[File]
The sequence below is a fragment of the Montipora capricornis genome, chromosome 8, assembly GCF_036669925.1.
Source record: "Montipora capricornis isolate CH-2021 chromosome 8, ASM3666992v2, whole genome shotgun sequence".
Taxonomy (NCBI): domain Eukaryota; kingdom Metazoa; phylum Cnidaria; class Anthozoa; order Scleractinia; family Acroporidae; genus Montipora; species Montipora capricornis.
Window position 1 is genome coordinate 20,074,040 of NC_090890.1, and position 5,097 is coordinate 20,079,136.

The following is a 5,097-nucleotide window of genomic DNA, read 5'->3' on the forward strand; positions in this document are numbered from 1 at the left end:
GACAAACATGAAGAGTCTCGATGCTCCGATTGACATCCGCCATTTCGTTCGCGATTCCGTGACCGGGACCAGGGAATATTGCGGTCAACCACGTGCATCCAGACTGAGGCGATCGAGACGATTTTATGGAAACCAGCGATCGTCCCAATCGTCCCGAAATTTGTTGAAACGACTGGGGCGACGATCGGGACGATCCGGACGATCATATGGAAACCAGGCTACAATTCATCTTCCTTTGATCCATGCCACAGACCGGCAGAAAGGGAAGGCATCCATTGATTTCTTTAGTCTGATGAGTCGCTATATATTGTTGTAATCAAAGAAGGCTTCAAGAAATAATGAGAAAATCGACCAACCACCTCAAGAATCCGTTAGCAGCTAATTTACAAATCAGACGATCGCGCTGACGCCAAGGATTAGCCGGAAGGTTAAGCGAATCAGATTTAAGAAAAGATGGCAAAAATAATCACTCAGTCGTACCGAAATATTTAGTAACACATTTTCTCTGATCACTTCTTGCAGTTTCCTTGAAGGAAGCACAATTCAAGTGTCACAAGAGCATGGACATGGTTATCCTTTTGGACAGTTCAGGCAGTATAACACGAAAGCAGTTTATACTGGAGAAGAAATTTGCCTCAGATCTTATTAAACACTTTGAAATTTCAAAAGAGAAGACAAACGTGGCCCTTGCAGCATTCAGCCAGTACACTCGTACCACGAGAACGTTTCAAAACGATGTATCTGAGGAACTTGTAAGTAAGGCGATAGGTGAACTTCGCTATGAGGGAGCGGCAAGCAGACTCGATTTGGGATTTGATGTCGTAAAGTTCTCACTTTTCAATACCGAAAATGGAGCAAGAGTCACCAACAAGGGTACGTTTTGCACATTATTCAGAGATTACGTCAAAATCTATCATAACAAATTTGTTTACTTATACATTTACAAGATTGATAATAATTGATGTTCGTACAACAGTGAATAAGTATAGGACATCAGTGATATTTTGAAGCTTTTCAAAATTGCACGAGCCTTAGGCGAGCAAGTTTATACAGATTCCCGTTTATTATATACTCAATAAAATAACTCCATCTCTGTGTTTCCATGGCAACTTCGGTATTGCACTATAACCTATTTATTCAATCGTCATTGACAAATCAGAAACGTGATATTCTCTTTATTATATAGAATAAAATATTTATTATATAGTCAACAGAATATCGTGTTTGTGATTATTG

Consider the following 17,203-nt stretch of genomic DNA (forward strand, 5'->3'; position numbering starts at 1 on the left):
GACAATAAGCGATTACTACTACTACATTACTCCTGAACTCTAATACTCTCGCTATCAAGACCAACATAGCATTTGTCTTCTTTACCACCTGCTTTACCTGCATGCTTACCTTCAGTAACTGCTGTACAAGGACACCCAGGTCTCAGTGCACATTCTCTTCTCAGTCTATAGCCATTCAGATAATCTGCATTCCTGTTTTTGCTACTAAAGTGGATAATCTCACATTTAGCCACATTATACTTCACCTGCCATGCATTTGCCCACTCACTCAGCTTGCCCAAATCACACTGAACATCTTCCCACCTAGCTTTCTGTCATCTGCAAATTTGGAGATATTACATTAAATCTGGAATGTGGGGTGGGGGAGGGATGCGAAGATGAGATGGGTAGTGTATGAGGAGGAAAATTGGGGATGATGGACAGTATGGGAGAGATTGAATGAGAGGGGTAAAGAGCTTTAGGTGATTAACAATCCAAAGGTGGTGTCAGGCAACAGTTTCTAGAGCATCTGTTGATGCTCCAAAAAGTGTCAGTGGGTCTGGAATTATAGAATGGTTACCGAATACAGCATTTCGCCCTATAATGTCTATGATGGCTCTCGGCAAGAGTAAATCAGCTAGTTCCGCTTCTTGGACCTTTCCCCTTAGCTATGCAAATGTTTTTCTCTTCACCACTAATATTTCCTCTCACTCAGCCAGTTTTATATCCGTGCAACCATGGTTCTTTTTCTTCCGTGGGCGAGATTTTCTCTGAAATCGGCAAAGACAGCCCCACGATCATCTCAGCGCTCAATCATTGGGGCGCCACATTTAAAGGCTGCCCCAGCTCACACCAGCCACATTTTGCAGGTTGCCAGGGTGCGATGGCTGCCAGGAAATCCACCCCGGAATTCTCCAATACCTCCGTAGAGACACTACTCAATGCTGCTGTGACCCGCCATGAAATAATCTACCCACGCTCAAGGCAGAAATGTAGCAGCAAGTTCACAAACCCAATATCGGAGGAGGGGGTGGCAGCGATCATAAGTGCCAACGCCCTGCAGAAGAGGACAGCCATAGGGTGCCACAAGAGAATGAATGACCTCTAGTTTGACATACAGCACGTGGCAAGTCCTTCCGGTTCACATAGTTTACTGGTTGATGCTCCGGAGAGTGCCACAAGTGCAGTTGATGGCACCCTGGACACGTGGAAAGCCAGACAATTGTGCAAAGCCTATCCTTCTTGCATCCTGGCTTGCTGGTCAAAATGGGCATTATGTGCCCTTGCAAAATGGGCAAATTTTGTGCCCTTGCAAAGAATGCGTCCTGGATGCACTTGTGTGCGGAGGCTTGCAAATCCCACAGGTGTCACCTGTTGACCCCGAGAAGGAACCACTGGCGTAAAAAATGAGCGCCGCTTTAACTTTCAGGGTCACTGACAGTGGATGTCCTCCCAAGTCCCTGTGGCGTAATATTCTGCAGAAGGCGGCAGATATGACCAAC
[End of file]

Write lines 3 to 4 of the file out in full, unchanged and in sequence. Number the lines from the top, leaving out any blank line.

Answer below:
Taxonomy (NCBI): domain Eukaryota; kingdom Metazoa; phylum Cnidaria; class Anthozoa; order Scleractinia; family Acroporidae; genus Montipora; species Montipora capricornis.
Window position 1 is genome coordinate 20,074,040 of NC_090890.1, and position 5,097 is coordinate 20,079,136.